Painting the zoo beasts, Addison doesn't depict cages but you can feel their edges nonetheless. The animals are so neatly grouped and staged — like a mid-'40s painting of a tightly packed group of deer lying near a river or a 1937 watercolor of haughty gang of sea lions hauled out on an island that might bring to mind New York's Central Park Zoo. White Crane & Butterfly from around 1948 depicts a crane glimpsed between big green tropical leaves and dangling vines that frame the action like theatrical curtains. The bird's body is a delicate S-curve balancing on long legs. A violet and purple butterfly flits over the plants along a river's shore. And the bird, still and severe, wading in the shallows, has its eye on us.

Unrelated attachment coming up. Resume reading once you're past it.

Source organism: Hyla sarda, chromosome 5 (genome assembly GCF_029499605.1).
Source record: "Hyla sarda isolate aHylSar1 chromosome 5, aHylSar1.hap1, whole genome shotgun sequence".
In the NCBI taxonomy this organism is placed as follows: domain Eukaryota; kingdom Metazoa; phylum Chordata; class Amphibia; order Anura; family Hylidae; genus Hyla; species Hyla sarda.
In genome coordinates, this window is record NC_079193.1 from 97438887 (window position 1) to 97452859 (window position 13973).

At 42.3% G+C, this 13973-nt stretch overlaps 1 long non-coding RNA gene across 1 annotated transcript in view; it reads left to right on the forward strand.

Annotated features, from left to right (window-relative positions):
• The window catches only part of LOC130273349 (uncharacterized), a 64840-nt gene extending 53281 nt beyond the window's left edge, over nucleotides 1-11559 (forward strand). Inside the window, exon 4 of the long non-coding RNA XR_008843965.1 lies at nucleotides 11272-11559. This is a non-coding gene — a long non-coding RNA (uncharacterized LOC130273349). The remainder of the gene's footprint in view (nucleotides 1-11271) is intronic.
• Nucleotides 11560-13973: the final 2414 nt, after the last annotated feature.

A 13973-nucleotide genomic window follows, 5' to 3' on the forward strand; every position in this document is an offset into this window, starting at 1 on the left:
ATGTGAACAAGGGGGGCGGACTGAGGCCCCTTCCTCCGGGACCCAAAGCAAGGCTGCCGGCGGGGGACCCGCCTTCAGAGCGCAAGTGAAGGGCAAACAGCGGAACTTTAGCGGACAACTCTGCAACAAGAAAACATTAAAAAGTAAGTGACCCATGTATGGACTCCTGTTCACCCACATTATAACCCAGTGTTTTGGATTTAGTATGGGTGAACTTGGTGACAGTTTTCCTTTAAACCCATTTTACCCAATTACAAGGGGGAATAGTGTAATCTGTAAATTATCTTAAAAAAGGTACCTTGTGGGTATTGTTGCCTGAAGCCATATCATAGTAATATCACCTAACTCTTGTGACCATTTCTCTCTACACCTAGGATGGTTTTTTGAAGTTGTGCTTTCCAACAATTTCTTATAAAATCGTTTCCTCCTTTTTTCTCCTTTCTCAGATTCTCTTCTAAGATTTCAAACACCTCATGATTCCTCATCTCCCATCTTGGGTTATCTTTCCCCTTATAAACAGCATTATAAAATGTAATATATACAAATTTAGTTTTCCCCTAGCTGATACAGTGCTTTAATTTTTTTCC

As a companion to the Addison paintings, Tompkins presents new drawings and prints by Providence's Alec Thibodeau. They're fine-lined pen drawings of a butterfly flying near a pitcher plant or a mole popping out of a hole or a mouse perched on the back of a toad as a flaming ship sinks in the background. While Addison is all nostalgia and charm, Thibodeau's style is tight and illustrative and surreal. Screenprints depict a rhinoceros breathing blue flame under a blue-green sun and a running, flaming elephant. His crisp, precise hatched lines freeze the creatures in place, turning them into mystical icons.
MYSTICAL ICONS A detail from Thibodeau’s Trust.
Read Greg Cook's blog at gregcookland.com/journal.
: Museum And Gallery
, Bronx Zoo, Alec Thibodeau, Cade Tompkins Projects